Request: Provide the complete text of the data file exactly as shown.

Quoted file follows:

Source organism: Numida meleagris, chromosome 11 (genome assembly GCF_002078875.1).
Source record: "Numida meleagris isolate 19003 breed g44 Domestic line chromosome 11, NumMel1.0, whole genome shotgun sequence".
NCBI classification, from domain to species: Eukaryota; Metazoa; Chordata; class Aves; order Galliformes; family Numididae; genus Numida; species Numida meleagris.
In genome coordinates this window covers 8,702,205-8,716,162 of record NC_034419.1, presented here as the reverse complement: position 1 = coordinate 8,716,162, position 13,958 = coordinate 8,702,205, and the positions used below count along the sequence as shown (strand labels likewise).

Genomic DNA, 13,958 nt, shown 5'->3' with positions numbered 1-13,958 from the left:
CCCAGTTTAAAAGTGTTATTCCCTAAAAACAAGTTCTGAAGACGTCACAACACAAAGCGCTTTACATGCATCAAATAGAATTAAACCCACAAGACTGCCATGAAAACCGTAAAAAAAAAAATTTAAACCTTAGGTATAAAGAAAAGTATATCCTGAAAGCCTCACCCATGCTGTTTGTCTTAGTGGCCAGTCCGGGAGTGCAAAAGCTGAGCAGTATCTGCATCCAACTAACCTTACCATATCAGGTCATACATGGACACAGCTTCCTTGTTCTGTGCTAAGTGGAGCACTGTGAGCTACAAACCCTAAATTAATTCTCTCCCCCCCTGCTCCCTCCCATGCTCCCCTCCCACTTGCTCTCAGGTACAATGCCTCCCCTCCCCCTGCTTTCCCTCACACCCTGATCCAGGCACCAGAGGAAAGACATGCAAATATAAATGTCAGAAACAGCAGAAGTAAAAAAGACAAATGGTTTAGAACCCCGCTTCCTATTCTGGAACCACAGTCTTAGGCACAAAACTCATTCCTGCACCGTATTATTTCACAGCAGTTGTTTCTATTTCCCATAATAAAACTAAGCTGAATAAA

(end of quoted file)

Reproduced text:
Source organism: Numida meleagris, chromosome 11 (genome assembly GCF_002078875.1).
Source record: "Numida meleagris isolate 19003 breed g44 Domestic line chromosome 11, NumMel1.0, whole genome shotgun sequence".
NCBI classification, from domain to species: Eukaryota; Metazoa; Chordata; class Aves; order Galliformes; family Numididae; genus Numida; species Numida meleagris.
In genome coordinates this window covers 8,702,205-8,716,162 of record NC_034419.1, presented here as the reverse complement: position 1 = coordinate 8,716,162, position 13,958 = coordinate 8,702,205, and the positions used below count along the sequence as shown (strand labels likewise).

Genomic DNA, 13,958 nt, shown 5'->3' with positions numbered 1-13,958 from the left:
CCCAGTTTAAAAGTGTTATTCCCTAAAAACAAGTTCTGAAGACGTCACAACACAAAGCGCTTTACATGCATCAAATAGAATTAAACCCACAAGACTGCCATGAAAACCGTAAAAAAAAAAATTTAAACCTTAGGTATAAAGAAAAGTATATCCTGAAAGCCTCACCCATGCTGTTTGTCTTAGTGGCCAGTCCGGGAGTGCAAAAGCTGAGCAGTATCTGCATCCAACTAACCTTACCATATCAGGTCATACATGGACACAGCTTCCTTGTTCTGTGCTAAGTGGAGCACTGTGAGCTACAAACCCTAAATTAATTCTCTCCCCCCCTGCTCCCTCCCATGCTCCCCTCCCACTTGCTCTCAGGTACAATGCCTCCCCTCCCCCTGCTTTCCCTCACACCCTGATCCAGGCACCAGAGGAAAGACATGCAAATATAAATGTCAGAAACAGCAGAAGTAAAAAAGACAAATGGTTTAGAACCCCGCTTCCTATTCTGGAACCACAGTCTTAGGCACAAAACTCATTCCTGCACCGTATTATTTCACAGCAGTTGTTTCTATTTCCCATAATAAAACTAAGCTGAATAAA